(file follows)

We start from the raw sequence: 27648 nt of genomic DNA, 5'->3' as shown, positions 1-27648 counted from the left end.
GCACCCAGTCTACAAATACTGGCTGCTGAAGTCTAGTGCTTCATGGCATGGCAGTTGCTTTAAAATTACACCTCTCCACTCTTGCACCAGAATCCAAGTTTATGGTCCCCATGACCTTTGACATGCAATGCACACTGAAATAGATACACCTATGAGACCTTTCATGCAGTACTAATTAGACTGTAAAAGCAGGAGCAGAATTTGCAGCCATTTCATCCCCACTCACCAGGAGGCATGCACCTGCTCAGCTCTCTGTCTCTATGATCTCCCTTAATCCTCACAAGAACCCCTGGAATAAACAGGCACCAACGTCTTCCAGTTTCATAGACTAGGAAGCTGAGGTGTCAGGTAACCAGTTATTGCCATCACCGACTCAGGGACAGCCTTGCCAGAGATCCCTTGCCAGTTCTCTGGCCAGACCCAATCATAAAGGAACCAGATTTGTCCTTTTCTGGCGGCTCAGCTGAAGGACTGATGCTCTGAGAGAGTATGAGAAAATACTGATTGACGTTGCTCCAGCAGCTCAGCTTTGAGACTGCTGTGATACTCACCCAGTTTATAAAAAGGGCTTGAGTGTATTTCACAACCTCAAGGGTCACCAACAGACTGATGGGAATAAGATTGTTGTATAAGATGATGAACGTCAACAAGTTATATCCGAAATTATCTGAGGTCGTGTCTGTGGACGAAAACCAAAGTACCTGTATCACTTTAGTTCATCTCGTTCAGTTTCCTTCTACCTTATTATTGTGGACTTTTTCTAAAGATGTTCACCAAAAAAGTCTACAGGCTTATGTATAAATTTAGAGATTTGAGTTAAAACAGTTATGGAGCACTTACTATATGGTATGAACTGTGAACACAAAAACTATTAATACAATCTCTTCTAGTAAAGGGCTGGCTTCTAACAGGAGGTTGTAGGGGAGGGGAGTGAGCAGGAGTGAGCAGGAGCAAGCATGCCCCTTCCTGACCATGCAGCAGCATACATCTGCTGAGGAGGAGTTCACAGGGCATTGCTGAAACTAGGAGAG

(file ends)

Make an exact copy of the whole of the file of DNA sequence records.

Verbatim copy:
We start from the raw sequence: 27648 nt of genomic DNA, 5'->3' as shown, positions 1-27648 counted from the left end.
GCACCCAGTCTACAAATACTGGCTGCTGAAGTCTAGTGCTTCATGGCATGGCAGTTGCTTTAAAATTACACCTCTCCACTCTTGCACCAGAATCCAAGTTTATGGTCCCCATGACCTTTGACATGCAATGCACACTGAAATAGATACACCTATGAGACCTTTCATGCAGTACTAATTAGACTGTAAAAGCAGGAGCAGAATTTGCAGCCATTTCATCCCCACTCACCAGGAGGCATGCACCTGCTCAGCTCTCTGTCTCTATGATCTCCCTTAATCCTCACAAGAACCCCTGGAATAAACAGGCACCAACGTCTTCCAGTTTCATAGACTAGGAAGCTGAGGTGTCAGGTAACCAGTTATTGCCATCACCGACTCAGGGACAGCCTTGCCAGAGATCCCTTGCCAGTTCTCTGGCCAGACCCAATCATAAAGGAACCAGATTTGTCCTTTTCTGGCGGCTCAGCTGAAGGACTGATGCTCTGAGAGAGTATGAGAAAATACTGATTGACGTTGCTCCAGCAGCTCAGCTTTGAGACTGCTGTGATACTCACCCAGTTTATAAAAAGGGCTTGAGTGTATTTCACAACCTCAAGGGTCACCAACAGACTGATGGGAATAAGATTGTTGTATAAGATGATGAACGTCAACAAGTTATATCCGAAATTATCTGAGGTCGTGTCTGTGGACGAAAACCAAAGTACCTGTATCACTTTAGTTCATCTCGTTCAGTTTCCTTCTACCTTATTATTGTGGACTTTTTCTAAAGATGTTCACCAAAAAAGTCTACAGGCTTATGTATAAATTTAGAGATTTGAGTTAAAACAGTTATGGAGCACTTACTATATGGTATGAACTGTGAACACAAAAACTATTAATACAATCTCTTCTAGTAAAGGGCTGGCTTCTAACAGGAGGTTGTAGGGGAGGGGAGTGAGCAGGAGTGAGCAGGAGCAAGCATGCCCCTTCCTGACCATGCAGCAGCATACATCTGCTGAGGAGGAGTTCACAGGGCATTGCTGAAACTAGGAGAG